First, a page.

Last week my colleague and occasional collaborator Chris Landsea, one of the world’s foremost experts on hurricanes, put together the following short primer on hurricanes and climate change, and I’ve shared it here with his permission:


Bring the Policy Back In

October 21st, 2004

Posted by: Roger Pielke, Jr.

Consider the following imaginary scenario.

NGOs and a few other representatives of the oil and gas industry decide to band together to produce a report on what they see as needed and unnecessary policy actions related to climate change. They put together a nice glossy report with findings and recommendations such as:

*Coal is the fuel of the future, we must mine more.
*CO2 regulations are too costly.
*Climate change will be good for agriculture.

In addition, the report contains some questionable scientific statements and associations. Imagine further that the report contains a preface authored by a prominent scientist who though unpaid for his work lends his name and credibility to the report.

How might that scientist be viewed by the larger community? Answers that come to mind include: “A tool of industry,” “Discredited,” “Biased,” “Political Advocate.” It is likely that in such a scenario that connection of the scientist to the political advocacy efforts of the oil and gas industry would provide considerable grist for opponents of the oil and gas industry, and specifically a basis for highlighting the appearance or reality of a compromised position of the scientist.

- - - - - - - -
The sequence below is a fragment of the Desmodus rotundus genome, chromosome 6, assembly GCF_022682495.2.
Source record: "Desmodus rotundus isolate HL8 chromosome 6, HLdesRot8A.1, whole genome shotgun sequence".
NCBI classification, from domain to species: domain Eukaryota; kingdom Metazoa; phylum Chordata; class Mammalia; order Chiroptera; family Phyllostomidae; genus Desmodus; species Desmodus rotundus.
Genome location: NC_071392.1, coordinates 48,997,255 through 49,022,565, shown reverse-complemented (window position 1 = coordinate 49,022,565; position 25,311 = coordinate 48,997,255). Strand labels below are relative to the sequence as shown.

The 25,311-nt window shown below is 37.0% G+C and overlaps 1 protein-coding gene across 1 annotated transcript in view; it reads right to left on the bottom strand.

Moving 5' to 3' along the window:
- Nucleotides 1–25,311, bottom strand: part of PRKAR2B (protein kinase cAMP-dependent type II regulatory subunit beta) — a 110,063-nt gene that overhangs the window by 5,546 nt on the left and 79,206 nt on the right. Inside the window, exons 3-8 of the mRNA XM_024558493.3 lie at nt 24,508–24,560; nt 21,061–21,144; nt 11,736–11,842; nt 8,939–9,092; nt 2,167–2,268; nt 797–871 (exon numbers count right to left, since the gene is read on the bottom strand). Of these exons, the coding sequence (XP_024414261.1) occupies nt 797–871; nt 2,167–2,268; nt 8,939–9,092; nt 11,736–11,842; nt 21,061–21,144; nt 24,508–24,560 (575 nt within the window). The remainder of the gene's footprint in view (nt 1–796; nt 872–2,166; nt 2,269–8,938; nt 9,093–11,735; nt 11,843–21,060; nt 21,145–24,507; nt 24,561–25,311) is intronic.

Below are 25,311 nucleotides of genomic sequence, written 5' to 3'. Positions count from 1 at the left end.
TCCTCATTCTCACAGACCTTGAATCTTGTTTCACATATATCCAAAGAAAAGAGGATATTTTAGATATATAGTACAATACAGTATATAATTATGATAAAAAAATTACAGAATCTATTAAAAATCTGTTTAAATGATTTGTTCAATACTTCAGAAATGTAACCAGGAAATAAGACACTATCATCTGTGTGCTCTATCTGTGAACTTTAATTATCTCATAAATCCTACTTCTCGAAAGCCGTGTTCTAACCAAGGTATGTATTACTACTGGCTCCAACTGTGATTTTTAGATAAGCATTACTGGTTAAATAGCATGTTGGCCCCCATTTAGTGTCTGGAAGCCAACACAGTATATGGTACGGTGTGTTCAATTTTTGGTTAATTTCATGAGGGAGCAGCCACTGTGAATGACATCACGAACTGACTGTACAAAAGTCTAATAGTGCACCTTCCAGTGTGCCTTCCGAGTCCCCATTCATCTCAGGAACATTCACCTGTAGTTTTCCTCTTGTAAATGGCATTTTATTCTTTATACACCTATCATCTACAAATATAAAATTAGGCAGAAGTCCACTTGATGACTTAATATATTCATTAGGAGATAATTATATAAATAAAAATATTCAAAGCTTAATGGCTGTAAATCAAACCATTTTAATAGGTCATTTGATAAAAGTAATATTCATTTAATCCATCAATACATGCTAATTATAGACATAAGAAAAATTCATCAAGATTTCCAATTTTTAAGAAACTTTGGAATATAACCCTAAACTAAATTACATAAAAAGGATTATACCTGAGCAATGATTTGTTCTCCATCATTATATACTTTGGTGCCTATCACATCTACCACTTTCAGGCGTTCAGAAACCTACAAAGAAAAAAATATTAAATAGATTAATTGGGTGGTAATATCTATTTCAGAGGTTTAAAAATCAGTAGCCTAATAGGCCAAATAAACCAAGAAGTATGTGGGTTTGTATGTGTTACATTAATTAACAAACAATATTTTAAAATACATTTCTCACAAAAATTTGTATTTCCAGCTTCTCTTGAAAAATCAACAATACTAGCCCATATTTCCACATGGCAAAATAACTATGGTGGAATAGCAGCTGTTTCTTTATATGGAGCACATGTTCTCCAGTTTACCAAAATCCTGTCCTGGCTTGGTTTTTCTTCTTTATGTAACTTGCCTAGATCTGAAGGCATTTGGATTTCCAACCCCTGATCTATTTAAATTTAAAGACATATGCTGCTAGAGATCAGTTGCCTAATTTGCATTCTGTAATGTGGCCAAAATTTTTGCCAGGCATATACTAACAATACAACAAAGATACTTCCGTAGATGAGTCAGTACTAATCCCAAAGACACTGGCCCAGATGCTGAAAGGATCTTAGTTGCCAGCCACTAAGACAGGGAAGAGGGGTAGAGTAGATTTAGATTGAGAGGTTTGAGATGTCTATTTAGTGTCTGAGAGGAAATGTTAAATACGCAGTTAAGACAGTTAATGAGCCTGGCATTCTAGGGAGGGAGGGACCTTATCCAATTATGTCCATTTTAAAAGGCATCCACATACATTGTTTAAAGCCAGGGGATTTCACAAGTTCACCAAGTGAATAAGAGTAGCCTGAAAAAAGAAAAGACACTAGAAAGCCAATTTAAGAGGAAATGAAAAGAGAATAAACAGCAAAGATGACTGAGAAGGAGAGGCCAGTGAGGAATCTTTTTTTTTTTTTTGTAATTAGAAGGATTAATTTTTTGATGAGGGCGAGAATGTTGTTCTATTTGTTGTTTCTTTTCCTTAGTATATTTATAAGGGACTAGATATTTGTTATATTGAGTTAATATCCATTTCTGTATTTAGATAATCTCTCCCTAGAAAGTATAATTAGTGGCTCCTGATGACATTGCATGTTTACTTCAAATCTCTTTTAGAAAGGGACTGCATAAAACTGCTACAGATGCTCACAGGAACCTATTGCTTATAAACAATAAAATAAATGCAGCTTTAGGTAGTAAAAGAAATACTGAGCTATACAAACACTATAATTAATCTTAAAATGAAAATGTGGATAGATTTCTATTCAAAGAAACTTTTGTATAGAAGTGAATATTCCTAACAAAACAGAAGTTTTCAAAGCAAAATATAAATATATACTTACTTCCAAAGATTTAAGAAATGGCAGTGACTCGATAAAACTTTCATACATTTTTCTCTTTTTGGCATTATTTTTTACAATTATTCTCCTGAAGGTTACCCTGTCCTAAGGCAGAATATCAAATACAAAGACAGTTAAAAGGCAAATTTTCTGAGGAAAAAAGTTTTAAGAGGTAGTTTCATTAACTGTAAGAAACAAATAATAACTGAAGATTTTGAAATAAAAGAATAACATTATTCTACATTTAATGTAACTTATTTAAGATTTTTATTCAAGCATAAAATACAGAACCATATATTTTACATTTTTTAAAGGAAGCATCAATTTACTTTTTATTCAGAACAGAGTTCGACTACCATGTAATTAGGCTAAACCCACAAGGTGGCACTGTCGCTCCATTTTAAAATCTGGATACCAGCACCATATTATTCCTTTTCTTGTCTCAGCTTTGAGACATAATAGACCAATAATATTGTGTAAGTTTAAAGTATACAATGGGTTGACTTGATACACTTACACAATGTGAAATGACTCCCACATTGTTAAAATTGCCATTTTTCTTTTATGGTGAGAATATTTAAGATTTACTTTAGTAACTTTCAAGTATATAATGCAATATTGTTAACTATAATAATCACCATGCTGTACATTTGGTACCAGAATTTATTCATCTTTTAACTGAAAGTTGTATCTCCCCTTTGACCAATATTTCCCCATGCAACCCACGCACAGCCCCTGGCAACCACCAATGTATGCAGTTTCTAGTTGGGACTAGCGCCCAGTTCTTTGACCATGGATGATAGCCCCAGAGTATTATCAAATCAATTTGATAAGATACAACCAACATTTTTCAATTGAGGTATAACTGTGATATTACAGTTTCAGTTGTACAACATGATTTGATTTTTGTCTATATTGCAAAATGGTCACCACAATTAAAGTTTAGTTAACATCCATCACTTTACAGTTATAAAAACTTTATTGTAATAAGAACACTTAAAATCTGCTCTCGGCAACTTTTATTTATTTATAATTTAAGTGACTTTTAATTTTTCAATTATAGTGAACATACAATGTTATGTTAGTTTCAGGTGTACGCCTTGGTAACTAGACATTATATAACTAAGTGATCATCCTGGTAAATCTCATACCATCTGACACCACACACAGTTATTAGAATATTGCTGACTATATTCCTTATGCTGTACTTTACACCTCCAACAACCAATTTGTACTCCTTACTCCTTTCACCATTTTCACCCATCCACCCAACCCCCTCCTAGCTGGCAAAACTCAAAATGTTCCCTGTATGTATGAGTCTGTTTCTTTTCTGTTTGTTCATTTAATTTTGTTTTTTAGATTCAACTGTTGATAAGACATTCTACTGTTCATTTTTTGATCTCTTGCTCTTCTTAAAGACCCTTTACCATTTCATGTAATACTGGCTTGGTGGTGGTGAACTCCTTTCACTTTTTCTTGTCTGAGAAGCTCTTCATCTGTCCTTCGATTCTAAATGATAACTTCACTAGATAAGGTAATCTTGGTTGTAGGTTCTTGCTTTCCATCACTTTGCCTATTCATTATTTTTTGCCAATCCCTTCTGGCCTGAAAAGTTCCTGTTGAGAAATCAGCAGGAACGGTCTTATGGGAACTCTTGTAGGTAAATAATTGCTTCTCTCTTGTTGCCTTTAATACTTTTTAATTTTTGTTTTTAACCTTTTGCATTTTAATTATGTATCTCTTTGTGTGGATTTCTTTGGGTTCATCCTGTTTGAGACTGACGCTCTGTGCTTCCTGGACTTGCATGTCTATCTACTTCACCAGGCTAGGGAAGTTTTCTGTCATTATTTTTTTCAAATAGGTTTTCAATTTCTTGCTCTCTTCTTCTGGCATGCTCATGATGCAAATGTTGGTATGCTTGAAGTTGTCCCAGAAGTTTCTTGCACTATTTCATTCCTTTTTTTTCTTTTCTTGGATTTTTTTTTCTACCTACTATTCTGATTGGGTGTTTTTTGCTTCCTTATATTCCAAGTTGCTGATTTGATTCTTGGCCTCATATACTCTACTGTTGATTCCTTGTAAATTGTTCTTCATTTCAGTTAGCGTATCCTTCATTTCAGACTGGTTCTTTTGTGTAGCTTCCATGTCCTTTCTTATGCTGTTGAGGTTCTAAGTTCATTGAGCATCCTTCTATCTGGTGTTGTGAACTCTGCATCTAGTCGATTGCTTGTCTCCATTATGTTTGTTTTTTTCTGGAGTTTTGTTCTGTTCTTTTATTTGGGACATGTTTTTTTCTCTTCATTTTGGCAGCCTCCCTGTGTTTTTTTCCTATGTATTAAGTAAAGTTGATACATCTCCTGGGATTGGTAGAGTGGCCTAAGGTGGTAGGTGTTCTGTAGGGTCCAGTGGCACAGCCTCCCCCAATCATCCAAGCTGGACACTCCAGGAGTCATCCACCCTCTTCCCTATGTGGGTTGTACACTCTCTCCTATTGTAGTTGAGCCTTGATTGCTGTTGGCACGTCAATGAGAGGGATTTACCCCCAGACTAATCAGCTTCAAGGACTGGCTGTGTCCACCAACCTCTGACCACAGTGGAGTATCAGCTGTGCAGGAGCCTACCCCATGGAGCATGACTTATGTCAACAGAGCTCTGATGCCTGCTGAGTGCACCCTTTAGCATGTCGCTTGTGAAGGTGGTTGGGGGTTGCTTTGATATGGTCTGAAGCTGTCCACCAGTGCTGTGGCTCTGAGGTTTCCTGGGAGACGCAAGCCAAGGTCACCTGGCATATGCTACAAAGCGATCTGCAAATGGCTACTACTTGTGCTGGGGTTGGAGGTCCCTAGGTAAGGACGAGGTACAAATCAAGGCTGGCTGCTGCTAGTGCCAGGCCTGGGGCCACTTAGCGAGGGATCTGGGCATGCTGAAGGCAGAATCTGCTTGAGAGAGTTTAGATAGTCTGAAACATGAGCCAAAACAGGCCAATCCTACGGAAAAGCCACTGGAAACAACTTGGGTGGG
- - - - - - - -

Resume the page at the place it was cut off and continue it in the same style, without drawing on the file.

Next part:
Fair enough?

Ok, let’s return to reality and consider a real world case. In this case the NGOs and other groups represent environmental and humanitarian groups that have put together a report (in PDF) on what they see as needed and unnecessary policy actions related to climate change. They put together a nice glossy report with findings and recommendations such as:


Litmus Test Script

October 20th, 2004

Posted by: Roger Pielke, Jr.

In yesterday’s New York Times Andy Revkin had a valuable article on current controversies related to the Bush Administration and science. The article discussed “litmus tests” for scientists asked to serve on advisory panels: